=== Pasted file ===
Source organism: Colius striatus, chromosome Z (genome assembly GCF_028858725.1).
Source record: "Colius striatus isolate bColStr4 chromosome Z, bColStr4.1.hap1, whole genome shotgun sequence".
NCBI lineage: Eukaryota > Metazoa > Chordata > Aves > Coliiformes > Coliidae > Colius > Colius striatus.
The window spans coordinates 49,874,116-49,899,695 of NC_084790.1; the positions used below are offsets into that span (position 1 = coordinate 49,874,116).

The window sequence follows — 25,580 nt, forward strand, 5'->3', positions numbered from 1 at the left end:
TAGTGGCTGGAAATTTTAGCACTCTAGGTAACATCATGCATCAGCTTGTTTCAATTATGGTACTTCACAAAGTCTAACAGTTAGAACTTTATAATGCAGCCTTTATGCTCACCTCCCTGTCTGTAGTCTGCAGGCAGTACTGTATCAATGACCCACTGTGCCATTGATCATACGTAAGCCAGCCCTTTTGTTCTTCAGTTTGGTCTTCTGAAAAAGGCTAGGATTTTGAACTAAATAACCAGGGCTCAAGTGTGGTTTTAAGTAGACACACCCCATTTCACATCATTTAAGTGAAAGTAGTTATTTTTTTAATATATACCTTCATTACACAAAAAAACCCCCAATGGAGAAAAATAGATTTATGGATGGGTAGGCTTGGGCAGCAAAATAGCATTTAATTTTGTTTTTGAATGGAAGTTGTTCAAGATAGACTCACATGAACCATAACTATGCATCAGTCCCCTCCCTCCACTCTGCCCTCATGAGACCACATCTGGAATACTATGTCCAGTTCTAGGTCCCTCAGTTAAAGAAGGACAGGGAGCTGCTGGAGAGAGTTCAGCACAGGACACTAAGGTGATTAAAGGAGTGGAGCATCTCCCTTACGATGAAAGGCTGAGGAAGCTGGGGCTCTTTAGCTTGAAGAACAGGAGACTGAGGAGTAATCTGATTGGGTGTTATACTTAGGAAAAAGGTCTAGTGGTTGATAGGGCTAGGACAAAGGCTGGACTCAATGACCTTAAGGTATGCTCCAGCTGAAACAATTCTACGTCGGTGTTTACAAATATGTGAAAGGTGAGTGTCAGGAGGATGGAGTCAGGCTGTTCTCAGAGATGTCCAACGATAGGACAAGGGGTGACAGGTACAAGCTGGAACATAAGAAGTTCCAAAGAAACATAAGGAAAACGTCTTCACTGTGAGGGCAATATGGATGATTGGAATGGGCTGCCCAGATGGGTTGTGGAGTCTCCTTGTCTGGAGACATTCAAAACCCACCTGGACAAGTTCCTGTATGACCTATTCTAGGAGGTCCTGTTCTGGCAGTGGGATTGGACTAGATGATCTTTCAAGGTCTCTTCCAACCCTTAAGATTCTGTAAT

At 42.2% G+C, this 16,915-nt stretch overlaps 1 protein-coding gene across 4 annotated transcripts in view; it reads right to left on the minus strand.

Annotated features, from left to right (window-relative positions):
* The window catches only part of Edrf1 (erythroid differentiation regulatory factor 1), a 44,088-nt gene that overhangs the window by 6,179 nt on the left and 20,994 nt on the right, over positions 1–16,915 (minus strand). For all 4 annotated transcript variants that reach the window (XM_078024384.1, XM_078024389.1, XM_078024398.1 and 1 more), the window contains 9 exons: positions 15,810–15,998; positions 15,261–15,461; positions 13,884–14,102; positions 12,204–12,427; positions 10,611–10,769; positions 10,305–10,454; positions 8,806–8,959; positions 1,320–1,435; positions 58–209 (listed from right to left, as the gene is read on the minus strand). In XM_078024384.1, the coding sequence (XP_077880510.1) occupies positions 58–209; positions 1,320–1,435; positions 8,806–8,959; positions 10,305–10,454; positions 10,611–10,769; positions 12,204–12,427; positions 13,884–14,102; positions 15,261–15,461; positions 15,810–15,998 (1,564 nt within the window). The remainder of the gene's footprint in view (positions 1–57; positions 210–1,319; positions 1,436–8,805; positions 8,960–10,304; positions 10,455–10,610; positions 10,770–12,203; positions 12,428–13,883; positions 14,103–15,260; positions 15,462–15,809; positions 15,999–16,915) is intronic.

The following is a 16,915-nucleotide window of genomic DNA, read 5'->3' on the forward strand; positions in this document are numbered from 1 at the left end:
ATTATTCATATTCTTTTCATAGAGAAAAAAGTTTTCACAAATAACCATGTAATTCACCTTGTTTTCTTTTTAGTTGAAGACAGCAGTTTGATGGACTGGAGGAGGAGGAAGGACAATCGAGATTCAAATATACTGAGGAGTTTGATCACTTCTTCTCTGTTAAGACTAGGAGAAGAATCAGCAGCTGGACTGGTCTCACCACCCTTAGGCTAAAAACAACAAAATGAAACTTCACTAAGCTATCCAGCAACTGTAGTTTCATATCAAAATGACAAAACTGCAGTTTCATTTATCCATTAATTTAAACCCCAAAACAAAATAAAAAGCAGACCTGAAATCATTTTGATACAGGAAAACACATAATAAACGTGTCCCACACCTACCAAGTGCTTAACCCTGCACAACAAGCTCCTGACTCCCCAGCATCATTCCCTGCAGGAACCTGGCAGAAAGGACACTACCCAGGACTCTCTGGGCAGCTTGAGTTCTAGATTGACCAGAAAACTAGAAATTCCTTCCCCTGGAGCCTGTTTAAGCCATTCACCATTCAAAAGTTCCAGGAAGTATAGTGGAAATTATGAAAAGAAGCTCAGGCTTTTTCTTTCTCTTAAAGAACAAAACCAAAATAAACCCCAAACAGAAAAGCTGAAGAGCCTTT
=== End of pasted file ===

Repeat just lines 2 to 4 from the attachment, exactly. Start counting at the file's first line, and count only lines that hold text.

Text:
Source record: "Colius striatus isolate bColStr4 chromosome Z, bColStr4.1.hap1, whole genome shotgun sequence".
NCBI lineage: Eukaryota > Metazoa > Chordata > Aves > Coliiformes > Coliidae > Colius > Colius striatus.
The window spans coordinates 49,874,116-49,899,695 of NC_084790.1; the positions used below are offsets into that span (position 1 = coordinate 49,874,116).